• Announcements

    • ghunt

      Whole Site SSL   03/08/17

      Whole site SSL is now turned on and forced for all pages on Maestronet. If you have any problems, please contact the admin team.

All Activity

This stream auto-updates   

  1. Past hour
  2. I spent 2 years in Germany in the early eighties and even then my German was very basic. I'm afraid now it is next to zero.
  3. Today
  4. I am so totally in awe of folks that can do what you do David! DLB
  5. I'm planning for a Del Gesu Kreisler (inspired) violin. The BIG 3 sources (Roger Hargrave, the Library of Congress, and Addie) have provided most of what I think I'll need. All I'm missing are the archings. I don't have access to the Biddulph book or the Strad poster. Can someone help me to the archings?
  6. I would love to learn more about the use of ebony pins in general, i.e. where when and why did makers use pins? How can the presence or absence of pins contribute to understanding the origin of a violin? Are there different characteristic ways of where exactly pins are placed? And what about pins in corners?
  7. Yesterday
  8. http://nmmusd.org/Collections Well crap, I cannot get the link to work. The Andrea Amati viola in the NMM. The Montagaza is pretty much happening too. This one needs to be done. Just the right size! DLB
  9. In this instance I remain on the side of The Strad. In a declining market why spend unnecessary money? What percentage of subscribers want a poster? How many posters end up in landfill? I like and apprecate the posters too...but even so - I can see the problem...
  10. How are your German language reading skills? There are a few from which it is worth panning for nuggets, many available FOC on the interwebs.
  11. Thank you for guiding me to yet another source of fiddle porn, Ken. Not sure how I missed this one.
  12. It is typical Markneukirchen, that's all. If you like it, play it.
  13. I was asked elsewhere to post here too some photos if the underside of the scroll and the corners and the endpin ribs, so here they are! Scroll: Corners: Endpin:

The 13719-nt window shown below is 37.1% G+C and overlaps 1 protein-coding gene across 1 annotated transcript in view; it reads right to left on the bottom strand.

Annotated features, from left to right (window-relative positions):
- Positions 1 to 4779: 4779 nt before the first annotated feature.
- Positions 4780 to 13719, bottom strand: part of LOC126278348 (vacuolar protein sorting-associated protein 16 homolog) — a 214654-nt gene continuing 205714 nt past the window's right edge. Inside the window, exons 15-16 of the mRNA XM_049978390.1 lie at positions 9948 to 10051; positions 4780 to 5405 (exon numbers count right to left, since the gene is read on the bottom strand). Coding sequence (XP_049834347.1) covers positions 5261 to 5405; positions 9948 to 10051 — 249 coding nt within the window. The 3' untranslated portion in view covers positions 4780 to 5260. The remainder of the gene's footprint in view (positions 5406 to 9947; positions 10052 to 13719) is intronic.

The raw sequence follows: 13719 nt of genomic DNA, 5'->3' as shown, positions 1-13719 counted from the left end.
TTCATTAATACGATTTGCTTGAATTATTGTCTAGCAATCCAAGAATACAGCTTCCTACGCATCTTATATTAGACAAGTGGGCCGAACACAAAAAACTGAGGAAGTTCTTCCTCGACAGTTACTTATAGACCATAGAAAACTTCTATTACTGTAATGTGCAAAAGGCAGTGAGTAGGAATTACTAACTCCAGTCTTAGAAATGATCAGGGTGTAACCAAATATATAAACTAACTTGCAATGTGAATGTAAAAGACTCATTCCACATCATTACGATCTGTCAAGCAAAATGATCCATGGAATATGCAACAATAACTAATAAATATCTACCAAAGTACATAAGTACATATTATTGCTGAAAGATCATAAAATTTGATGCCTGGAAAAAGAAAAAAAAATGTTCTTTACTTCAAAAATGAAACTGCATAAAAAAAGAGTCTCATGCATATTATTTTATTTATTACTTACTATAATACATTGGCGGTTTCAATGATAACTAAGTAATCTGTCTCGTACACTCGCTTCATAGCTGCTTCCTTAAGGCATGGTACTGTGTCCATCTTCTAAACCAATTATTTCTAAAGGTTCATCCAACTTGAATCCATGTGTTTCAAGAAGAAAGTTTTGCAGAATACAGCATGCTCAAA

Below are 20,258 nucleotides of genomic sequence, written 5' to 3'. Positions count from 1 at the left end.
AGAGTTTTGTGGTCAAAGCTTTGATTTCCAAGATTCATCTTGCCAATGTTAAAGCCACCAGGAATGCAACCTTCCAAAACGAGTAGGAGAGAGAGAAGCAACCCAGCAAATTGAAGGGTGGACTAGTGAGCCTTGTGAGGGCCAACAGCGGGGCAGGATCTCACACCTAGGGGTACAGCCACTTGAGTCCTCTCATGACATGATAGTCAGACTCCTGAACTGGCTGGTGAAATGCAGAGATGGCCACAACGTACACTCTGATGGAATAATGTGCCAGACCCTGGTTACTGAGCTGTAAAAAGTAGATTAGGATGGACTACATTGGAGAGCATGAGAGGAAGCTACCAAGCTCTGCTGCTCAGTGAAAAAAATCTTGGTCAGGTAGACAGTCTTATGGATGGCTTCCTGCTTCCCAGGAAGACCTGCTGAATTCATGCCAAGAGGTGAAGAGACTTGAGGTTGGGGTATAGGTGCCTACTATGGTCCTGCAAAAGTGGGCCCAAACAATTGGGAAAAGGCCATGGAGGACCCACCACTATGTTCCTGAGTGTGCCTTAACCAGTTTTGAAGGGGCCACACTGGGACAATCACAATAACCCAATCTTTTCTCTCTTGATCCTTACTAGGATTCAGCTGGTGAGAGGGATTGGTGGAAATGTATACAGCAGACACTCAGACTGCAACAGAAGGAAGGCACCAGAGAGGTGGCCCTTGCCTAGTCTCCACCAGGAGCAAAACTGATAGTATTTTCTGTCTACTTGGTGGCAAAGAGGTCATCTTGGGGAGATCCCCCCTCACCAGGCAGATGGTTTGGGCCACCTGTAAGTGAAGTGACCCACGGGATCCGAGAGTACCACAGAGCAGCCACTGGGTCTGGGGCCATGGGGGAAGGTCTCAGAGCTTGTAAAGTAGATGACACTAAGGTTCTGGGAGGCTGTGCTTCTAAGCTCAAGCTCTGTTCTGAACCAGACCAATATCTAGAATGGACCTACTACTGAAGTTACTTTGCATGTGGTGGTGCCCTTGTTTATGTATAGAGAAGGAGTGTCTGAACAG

14. At Oberlin, we aren't highly joke-judgemental (aside from when we are). All jokes are appreciated, even if we might frown at a joke from time to time, to appear to be more politically correct, or posture to appear smarter and more enlightened than the joke teller, while we're laughing inside.
  15. One could say that the cooking temperature doesn't matter. Or one could say that the cooking temperature matters, if all other variables are the same (which is danged hard to do). But most people cooking pine resin haven't accounted for these other variables. For example, just a little wind across the cooking pine resin will change things in a big way. More air flow can produce the same result in 10 hours that 30 hours of cooking can produce in still air.
  16. On the other hand I am kind of a loon when it comes to these things. It is kind of amazing what bows used to cost back a few decades. There was a bow sale advertisment from a shop in L.A. Tourte bows for $200.00! Where the heck is my time machine and supply of gold bars! DLB
  17. best of luck to you .it would be interesting and hope to see the process along progress.
  18. Me neither. I believe the original explanation was that it was too costly to include them because of shipping. I never found that answer to be plausible.
  19. It's really quite a different instrument. The sultana had no sympathetic strings, rather double courses of bowed strings.
  20. here is old one <-----------------lovely music musician and instruments
  21. The one I linked to certainly had 10 strings and presumably the machine tuners were needed because of the wire strings.
  22. Most of these started life with ten strings. Therefore one in the University of Michigan School of music that was made with six. Colm's now has five, it's head having been replaced with one from a viola. I think the strings were set out like those of an English guitar, in double courses. Perry made several guitars too. I can't imagine that gut strings would have worked, as they'd have been too close and rattled together.
  23. I'm with you on this 100%. Hard to really lose big on something like this especially since you are probably buying for your own enjoyment. I'm just commenting on the unpredictability (at least that's my perception) on how modern American makers are valued at auction, especially ones that are no longer alive.
  24. http://www.pamelasmusic.co.uk/Library/Instruments/unusualviolas.htm There's another Perry(1767) here which looks in quite original condition (apart from the stringing).
  25. The paper list's it's various names as....Sultana, Cither Viol, Salter, Psaltery
  26. Here is one online: http://www.mfa.org/collections/object/cither-viol-50260
  1. Load more activity